The same can be said for the many scenes of dead adventurers who carry the “Wanderer’s Journals,” which you frustratingly can’t read, but you are given little snippets of information from them when you sell them to a vendor. Yet again, this gives you the sense that you aren’t fully privy to the history of Hallownest.

Team Cherry go all-in with the Metroidvania elements of the game, constantly teasing areas of the map for the player that you can’t quite get to yet, enhancing the notion that this is a massive world and you aren’t aware of it in its entirety yet. For instance, I distinctly remember coming across The Hive. I could hear this buzzing and had no idea how to get to it; I spent so long trying to get there only to find out I couldn’t yet. But this idea that there was the potential to discover a beautiful beehive was so engaging for me, and I was desperate to find out more about what a beehive would look like in the world of Hollow Knight.

The visual cues aren’t just in the world; when you go to the map, there are so many times where you can see an obvious entrance to another section of the map, but you have no idea how to get to it yet. When you do get there, it is always so rewarding because each new section of Hallownest has a gorgeous visual language that always takes my breath away. From the lush, overgrown plant-life of Greenpath to the vibrant pink crystals of Crystal Peak, each area is distinct. This visual language runs deep and gives you the sense that each area has a rich history and identity while also guiding you through the map and leaving you wanting more by the end.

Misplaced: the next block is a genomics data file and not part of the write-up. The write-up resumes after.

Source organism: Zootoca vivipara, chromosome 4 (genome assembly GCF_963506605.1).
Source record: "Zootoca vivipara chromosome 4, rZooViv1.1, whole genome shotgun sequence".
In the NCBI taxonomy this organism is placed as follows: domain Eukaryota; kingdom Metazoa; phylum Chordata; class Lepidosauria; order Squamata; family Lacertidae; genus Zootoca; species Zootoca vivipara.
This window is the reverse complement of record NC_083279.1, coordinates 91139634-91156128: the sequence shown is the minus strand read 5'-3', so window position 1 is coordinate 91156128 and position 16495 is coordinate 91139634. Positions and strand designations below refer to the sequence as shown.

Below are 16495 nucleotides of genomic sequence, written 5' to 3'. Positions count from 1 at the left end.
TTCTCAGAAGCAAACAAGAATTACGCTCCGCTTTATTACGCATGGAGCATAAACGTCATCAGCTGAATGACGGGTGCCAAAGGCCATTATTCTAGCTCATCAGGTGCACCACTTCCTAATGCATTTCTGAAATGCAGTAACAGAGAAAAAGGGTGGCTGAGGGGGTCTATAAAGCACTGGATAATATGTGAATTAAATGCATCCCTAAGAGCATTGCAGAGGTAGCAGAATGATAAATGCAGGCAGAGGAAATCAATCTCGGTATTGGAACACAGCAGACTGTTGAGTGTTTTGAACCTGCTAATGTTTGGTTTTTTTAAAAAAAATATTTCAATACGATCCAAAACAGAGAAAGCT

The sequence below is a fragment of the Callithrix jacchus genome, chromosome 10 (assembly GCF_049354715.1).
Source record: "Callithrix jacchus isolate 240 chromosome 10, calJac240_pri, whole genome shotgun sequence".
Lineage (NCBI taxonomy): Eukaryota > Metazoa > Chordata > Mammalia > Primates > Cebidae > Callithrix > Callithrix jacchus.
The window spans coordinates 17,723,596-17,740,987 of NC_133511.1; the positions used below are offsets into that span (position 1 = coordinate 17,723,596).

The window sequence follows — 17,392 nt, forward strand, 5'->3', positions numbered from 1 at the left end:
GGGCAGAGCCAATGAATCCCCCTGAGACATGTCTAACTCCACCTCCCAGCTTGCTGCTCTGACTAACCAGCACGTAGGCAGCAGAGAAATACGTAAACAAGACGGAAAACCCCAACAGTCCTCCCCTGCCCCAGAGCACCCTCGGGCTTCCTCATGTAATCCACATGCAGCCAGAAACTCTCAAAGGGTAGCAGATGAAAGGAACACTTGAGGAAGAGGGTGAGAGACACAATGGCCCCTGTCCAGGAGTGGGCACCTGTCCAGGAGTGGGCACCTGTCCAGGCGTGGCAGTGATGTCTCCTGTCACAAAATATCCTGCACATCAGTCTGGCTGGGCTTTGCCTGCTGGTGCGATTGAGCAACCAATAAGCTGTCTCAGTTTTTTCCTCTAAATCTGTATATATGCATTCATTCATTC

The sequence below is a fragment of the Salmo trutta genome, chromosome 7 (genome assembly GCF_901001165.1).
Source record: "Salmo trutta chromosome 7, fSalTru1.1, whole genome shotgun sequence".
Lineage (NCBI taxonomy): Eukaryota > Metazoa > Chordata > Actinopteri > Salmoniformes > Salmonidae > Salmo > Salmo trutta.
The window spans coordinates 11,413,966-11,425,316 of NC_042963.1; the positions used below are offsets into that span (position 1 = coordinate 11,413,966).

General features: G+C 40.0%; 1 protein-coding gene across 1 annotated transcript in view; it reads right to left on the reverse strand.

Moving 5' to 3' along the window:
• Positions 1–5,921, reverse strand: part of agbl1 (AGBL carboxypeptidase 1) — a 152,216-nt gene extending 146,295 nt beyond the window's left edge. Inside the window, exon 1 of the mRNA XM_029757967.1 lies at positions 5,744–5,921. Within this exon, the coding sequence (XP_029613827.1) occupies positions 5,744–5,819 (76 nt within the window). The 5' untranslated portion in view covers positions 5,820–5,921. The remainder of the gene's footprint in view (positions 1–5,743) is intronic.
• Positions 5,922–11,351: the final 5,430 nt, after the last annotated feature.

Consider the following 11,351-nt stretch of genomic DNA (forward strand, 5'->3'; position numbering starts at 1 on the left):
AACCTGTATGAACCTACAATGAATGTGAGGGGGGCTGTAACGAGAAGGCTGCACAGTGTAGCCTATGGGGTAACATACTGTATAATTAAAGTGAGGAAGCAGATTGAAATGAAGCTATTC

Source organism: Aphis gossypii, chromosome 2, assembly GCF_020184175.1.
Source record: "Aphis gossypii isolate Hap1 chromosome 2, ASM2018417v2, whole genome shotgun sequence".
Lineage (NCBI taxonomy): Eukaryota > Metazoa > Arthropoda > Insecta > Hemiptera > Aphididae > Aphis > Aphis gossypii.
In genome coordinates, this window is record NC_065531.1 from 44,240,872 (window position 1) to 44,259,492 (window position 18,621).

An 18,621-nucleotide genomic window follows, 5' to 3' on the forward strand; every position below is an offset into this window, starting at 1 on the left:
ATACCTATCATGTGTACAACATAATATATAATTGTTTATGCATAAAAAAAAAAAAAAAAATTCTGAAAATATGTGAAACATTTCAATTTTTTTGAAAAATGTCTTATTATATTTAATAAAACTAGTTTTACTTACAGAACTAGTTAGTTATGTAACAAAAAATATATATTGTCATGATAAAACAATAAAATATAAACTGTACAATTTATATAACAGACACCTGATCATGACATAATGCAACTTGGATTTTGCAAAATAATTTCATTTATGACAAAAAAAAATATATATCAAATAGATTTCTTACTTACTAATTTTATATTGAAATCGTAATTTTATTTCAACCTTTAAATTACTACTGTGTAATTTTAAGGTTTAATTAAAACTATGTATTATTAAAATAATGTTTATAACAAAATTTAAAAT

I have only scratched Hollow Knight’s surface with the elements discussed here. The world is absolutely teeming with content to explore and discover, and although I have poured hours and hours into this game, I am convinced I haven’t seen it all. In fact, in an interview with Game Maker’s Toolkit, Team Cherry stated that: 

“Just having it there out of sight from most players makes the world more truly alive. Much of it exists to convey a sense that there’s always something else waiting in the unexplored recesses of the world – fearsome enemies, strange characters new areas, powerful items etc.” 

(The World Design of Hollow Knight- Boss Keys, GMTK, 2019)

There is nothing I love more than a bit of mystery—they keep me hooked, and they always instill a sense of awe within me. This is why Hollow Knight works for me on such a personal level. It is one of the most well-crafted games I have ever played, and it will continue to suck me into the world of Hallownest for years to come. 

1 Comment

  1. I have had the same sort of journey with this. One of the best metroidvanias out there and hits better than Ori or Blasphemous with the world and interesting story and characters. Silksong will be an epic sequel im sure.